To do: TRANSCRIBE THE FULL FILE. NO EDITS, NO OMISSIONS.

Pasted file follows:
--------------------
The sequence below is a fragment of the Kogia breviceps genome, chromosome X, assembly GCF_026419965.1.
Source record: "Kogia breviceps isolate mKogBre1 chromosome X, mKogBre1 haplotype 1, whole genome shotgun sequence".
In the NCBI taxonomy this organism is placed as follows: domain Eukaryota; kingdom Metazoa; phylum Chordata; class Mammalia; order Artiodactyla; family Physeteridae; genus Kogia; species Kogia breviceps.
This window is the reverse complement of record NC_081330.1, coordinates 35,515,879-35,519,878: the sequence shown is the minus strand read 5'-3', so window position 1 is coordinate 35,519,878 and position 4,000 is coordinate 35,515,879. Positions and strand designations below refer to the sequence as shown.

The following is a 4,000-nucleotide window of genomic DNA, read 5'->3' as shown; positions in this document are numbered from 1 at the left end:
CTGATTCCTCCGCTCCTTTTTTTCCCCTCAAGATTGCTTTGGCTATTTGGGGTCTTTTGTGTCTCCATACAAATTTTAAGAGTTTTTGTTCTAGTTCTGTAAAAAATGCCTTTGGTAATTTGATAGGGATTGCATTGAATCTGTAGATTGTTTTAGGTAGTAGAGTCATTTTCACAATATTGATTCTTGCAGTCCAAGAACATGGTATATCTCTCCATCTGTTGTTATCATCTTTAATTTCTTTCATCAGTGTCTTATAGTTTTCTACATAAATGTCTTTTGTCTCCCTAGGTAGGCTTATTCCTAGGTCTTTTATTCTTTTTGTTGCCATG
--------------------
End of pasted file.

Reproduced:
The sequence below is a fragment of the Kogia breviceps genome, chromosome X, assembly GCF_026419965.1.
Source record: "Kogia breviceps isolate mKogBre1 chromosome X, mKogBre1 haplotype 1, whole genome shotgun sequence".
In the NCBI taxonomy this organism is placed as follows: domain Eukaryota; kingdom Metazoa; phylum Chordata; class Mammalia; order Artiodactyla; family Physeteridae; genus Kogia; species Kogia breviceps.
This window is the reverse complement of record NC_081330.1, coordinates 35,515,879-35,519,878: the sequence shown is the minus strand read 5'-3', so window position 1 is coordinate 35,519,878 and position 4,000 is coordinate 35,515,879. Positions and strand designations below refer to the sequence as shown.

The following is a 4,000-nucleotide window of genomic DNA, read 5'->3' as shown; positions in this document are numbered from 1 at the left end:
CTGATTCCTCCGCTCCTTTTTTTCCCCTCAAGATTGCTTTGGCTATTTGGGGTCTTTTGTGTCTCCATACAAATTTTAAGAGTTTTTGTTCTAGTTCTGTAAAAAATGCCTTTGGTAATTTGATAGGGATTGCATTGAATCTGTAGATTGTTTTAGGTAGTAGAGTCATTTTCACAATATTGATTCTTGCAGTCCAAGAACATGGTATATCTCTCCATCTGTTGTTATCATCTTTAATTTCTTTCATCAGTGTCTTATAGTTTTCTACATAAATGTCTTTTGTCTCCCTAGGTAGGCTTATTCCTAGGTCTTTTATTCTTTTTGTTGCCATG